Trier is probably best suited as the guy running the second unit’s offense, ideally providing spacing alongside Elfrid Payton, as Payton conducts the offense and Trier drives it. The two also form a large, physical defensive backcourt.

Dotson and Bullock’s early-season injuries complicate the picture even further. As the two most established 3-and-D options on the roster, either would make sense between Smith and Barrett, spacing the floor to open driving lanes on offense while shoring up what will likely be a very rocky defense, at least to start. Ellington is an option for that spot, bringing veteran savvy to a young backcourt that desperately needs it—but while he provides the requisite spacing, the defense he brings could be borderline unwatchable.

Fitting Final Pieces

Neither Frank defenders nor detractors want to hear it, but Ntilikina is both the best conceptual fit in this lineup and the least likely to be in the rotation by January. If it’s true that Ntilikina has taken the steps he so desperately needs to take as a confident shooter, decisive passer, and not laughably bad finisher, his low-maintenance brand of offense (as in, “please don’t pass me the ball”) and almost limitless defensive versatility are exactly what’s needed between Smith and Barrett. But the likelihood of that being the case is, well, let’s just say they call it a best-case scenario for a reason.

And then there’s the possibility that Fizdale decides to go with Morris at the 3 and R.J. at the 2. While that seems less than ideal given the overabundance of guards that will be slid even further down the depth chart, Morris spurning the Spurs for the Knicks indicates that he believes he’s in store for some real playing time, and he damn sure ain’t taking Randle’s spot.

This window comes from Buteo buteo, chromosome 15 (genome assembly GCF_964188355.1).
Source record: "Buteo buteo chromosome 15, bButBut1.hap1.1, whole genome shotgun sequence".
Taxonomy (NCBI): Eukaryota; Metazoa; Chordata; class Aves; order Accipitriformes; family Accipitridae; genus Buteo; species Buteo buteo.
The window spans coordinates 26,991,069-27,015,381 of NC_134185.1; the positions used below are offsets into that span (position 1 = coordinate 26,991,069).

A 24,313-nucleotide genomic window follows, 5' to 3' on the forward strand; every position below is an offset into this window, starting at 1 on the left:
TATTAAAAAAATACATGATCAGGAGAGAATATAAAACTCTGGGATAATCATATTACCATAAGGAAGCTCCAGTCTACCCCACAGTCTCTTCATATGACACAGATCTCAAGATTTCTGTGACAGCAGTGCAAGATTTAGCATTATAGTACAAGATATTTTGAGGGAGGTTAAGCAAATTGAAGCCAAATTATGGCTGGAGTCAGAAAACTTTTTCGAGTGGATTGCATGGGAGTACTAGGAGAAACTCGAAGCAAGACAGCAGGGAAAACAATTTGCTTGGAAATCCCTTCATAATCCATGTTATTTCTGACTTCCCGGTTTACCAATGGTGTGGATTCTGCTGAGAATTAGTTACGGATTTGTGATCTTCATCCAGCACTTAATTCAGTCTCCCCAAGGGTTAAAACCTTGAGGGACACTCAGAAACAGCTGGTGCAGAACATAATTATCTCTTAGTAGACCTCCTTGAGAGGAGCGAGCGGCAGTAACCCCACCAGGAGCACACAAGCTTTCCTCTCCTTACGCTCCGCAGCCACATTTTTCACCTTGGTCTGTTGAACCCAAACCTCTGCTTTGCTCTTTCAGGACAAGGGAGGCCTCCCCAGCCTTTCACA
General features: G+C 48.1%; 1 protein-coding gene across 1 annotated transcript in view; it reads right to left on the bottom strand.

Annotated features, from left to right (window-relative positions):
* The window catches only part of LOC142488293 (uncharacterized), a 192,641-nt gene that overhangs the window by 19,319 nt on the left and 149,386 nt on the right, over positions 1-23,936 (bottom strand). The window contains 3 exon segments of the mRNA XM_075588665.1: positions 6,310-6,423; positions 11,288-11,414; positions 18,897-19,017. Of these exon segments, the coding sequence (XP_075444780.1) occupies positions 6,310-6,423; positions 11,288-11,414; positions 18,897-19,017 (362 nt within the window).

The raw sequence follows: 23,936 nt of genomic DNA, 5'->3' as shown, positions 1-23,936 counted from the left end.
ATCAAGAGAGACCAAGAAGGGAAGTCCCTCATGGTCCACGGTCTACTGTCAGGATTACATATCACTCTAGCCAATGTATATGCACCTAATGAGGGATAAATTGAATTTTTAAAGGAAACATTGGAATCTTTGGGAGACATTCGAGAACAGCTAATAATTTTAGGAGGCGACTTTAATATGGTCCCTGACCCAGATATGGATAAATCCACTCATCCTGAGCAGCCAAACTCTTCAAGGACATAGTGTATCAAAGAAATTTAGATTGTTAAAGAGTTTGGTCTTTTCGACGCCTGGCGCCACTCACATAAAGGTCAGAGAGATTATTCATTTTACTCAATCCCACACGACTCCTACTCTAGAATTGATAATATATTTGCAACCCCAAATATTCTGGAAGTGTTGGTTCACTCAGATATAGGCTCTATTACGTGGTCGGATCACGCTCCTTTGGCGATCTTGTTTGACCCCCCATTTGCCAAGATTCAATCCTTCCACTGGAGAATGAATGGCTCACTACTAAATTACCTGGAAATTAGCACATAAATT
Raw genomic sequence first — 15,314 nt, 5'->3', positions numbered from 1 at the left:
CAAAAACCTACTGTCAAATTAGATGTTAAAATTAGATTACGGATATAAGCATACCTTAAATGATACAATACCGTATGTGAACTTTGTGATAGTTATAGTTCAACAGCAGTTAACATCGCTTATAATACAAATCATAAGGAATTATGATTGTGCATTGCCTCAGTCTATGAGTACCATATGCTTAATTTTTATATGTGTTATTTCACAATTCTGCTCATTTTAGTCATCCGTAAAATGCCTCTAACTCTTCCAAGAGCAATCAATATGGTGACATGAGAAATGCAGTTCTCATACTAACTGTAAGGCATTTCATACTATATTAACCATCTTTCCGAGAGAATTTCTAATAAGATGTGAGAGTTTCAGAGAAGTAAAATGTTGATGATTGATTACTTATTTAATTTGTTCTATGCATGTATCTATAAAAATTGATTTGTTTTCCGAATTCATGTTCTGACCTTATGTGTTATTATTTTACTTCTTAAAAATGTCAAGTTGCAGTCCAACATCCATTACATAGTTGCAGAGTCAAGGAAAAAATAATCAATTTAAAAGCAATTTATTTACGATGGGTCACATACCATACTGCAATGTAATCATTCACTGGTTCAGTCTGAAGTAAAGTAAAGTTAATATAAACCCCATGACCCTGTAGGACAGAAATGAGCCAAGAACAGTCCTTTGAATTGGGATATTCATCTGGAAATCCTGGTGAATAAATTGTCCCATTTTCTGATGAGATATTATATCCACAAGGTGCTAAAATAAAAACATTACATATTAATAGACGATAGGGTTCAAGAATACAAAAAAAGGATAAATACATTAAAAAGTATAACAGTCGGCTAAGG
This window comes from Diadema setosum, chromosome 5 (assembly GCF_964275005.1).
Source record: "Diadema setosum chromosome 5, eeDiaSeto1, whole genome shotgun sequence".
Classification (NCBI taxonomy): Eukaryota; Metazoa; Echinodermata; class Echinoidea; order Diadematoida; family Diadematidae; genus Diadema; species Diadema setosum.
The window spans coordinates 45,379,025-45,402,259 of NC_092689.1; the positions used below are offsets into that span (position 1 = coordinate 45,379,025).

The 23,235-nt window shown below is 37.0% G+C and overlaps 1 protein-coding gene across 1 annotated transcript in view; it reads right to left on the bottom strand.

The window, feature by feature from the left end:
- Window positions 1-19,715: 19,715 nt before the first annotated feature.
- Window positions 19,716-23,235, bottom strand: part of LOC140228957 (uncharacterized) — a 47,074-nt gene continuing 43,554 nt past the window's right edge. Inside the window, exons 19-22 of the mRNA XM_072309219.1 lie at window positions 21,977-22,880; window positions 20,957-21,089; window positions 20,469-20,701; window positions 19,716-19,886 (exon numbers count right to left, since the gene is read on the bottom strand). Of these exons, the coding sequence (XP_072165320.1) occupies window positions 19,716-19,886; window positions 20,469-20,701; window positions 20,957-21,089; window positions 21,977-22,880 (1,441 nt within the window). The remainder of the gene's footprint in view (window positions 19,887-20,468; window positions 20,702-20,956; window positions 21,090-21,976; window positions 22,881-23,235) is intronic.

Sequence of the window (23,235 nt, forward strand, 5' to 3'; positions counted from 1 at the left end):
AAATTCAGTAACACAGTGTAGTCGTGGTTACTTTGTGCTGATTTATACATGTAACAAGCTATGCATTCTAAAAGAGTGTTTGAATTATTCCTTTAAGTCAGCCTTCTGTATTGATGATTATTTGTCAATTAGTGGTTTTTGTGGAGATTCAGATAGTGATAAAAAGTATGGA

That’s a lot of possibilities for Fizdale to try to wade through. The one thing that is almost guaranteed this season is that the lineups used will change considerably as the season goes on. Fizdale has a shown a propensity for throwing out things to see how they go (most of which went badly last year), and I don’t see his lineup-tinkering habit going anywhere soon. It would be shocking if the season opener has the same starting lineup as the season closer. There’s even a chance that with 25-year-old Damyean Dotson and 23-year-old Allonzo Trier approaching restricted free agency this summer, the team tries to flip one of them along with one of the vets to a team looking to make a playoff push at the deadline.

But for my money, the ideal guard pairings once healthy would be:

Dennis Smith and Damyean Dotson starting, Payton and Trier coming in off the bench, and Ntilikina and Ellington filling any holes that need filling, whether on the wing or in the backcourt, with Barrett sometimes taking over bench lineups as a big lead guard. This is, of course, barring the unlikely but still possible leap from Ntilikina that allows him to lock down a larger role in the team’s future.